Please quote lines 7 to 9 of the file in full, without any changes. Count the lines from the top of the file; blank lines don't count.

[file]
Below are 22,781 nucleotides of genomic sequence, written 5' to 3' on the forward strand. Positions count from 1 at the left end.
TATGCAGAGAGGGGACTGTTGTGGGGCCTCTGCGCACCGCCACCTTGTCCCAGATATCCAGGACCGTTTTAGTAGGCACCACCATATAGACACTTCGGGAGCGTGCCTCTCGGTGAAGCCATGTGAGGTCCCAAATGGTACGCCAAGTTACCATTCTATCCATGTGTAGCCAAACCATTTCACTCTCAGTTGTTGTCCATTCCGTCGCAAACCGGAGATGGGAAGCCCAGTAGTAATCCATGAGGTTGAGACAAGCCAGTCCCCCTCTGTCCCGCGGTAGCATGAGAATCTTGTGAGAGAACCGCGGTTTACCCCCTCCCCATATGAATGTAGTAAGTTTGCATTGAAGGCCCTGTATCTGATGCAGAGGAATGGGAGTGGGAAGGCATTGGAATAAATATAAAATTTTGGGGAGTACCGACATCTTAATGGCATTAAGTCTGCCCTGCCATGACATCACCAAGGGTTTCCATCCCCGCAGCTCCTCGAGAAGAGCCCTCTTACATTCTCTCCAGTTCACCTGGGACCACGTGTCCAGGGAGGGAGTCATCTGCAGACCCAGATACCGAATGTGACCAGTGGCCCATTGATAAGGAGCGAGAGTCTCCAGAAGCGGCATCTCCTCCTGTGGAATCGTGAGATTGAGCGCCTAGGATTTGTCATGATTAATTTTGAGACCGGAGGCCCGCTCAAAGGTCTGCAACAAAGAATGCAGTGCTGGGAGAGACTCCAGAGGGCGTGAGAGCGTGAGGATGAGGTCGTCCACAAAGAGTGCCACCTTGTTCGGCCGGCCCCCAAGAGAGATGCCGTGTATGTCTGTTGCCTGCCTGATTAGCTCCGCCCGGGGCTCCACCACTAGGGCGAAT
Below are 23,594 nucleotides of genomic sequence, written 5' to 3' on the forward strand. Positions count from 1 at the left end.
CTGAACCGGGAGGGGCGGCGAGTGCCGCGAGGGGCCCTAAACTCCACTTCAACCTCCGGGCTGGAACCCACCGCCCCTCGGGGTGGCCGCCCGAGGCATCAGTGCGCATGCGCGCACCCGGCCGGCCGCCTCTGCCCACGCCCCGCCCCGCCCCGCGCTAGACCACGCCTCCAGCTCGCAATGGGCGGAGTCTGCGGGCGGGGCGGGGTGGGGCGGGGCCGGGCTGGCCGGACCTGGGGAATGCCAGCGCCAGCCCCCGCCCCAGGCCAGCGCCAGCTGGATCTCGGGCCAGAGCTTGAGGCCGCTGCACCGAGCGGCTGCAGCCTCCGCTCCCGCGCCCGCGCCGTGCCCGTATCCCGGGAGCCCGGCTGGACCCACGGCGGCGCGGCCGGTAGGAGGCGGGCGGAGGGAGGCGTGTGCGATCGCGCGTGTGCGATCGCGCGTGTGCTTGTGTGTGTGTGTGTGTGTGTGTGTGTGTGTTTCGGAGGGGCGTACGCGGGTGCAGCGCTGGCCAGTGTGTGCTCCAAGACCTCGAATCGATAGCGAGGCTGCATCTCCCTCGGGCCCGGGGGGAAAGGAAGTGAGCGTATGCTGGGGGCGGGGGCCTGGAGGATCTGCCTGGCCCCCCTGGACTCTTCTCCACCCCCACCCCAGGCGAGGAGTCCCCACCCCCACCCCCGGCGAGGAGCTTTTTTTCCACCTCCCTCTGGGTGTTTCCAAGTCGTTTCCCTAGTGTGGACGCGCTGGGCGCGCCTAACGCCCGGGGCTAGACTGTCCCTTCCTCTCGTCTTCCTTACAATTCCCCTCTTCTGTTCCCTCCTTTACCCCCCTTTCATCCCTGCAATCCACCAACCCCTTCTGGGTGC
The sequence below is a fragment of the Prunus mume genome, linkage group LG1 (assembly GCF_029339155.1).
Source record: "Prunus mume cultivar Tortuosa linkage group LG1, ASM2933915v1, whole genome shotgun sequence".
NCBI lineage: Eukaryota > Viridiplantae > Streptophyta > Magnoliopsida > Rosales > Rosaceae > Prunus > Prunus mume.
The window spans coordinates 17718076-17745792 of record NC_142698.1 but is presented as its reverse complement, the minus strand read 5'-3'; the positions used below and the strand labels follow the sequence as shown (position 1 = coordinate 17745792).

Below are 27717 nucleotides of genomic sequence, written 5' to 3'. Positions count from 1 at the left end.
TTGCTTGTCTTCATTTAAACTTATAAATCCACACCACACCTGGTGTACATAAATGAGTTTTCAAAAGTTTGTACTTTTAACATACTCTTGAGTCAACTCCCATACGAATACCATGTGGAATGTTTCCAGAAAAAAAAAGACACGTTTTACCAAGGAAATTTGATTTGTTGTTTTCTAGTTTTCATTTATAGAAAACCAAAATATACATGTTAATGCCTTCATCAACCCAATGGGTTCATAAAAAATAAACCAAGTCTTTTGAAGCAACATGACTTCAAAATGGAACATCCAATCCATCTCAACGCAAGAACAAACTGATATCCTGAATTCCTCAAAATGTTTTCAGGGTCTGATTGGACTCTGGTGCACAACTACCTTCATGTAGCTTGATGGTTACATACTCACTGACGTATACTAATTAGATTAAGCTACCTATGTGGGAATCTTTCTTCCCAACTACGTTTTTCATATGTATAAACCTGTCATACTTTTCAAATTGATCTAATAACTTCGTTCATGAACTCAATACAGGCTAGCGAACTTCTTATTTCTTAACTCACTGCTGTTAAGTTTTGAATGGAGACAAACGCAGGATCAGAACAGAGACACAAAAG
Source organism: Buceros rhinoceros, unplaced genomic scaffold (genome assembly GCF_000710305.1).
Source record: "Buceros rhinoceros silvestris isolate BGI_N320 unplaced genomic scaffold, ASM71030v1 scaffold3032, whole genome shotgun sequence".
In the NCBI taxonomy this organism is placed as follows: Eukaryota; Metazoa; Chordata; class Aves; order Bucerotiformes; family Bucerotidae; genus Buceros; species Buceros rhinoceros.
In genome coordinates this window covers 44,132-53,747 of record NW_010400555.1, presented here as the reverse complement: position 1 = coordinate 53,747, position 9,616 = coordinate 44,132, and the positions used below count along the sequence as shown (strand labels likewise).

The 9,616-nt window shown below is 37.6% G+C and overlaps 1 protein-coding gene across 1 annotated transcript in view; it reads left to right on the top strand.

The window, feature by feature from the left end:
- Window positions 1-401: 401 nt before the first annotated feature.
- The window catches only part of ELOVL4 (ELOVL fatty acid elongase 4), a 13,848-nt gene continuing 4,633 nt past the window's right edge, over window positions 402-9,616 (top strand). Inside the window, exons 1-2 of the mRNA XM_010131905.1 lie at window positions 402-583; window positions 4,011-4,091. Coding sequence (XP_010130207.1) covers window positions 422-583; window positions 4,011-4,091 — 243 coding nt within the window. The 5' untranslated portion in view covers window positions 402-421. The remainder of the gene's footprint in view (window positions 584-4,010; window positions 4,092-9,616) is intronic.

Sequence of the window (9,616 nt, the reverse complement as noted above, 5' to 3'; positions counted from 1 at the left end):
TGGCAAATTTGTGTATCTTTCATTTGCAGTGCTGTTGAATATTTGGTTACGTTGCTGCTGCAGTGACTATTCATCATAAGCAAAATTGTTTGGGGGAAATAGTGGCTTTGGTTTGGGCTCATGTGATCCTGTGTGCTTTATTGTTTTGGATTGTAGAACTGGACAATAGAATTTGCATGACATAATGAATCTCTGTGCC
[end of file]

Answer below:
NCBI lineage: Eukaryota > Viridiplantae > Streptophyta > Magnoliopsida > Rosales > Rosaceae > Prunus > Prunus mume.
The window spans coordinates 17718076-17745792 of record NC_142698.1 but is presented as its reverse complement, the minus strand read 5'-3'; the positions used below and the strand labels follow the sequence as shown (position 1 = coordinate 17745792).

Below are 27717 nucleotides of genomic sequence, written 5' to 3'. Positions count from 1 at the left end.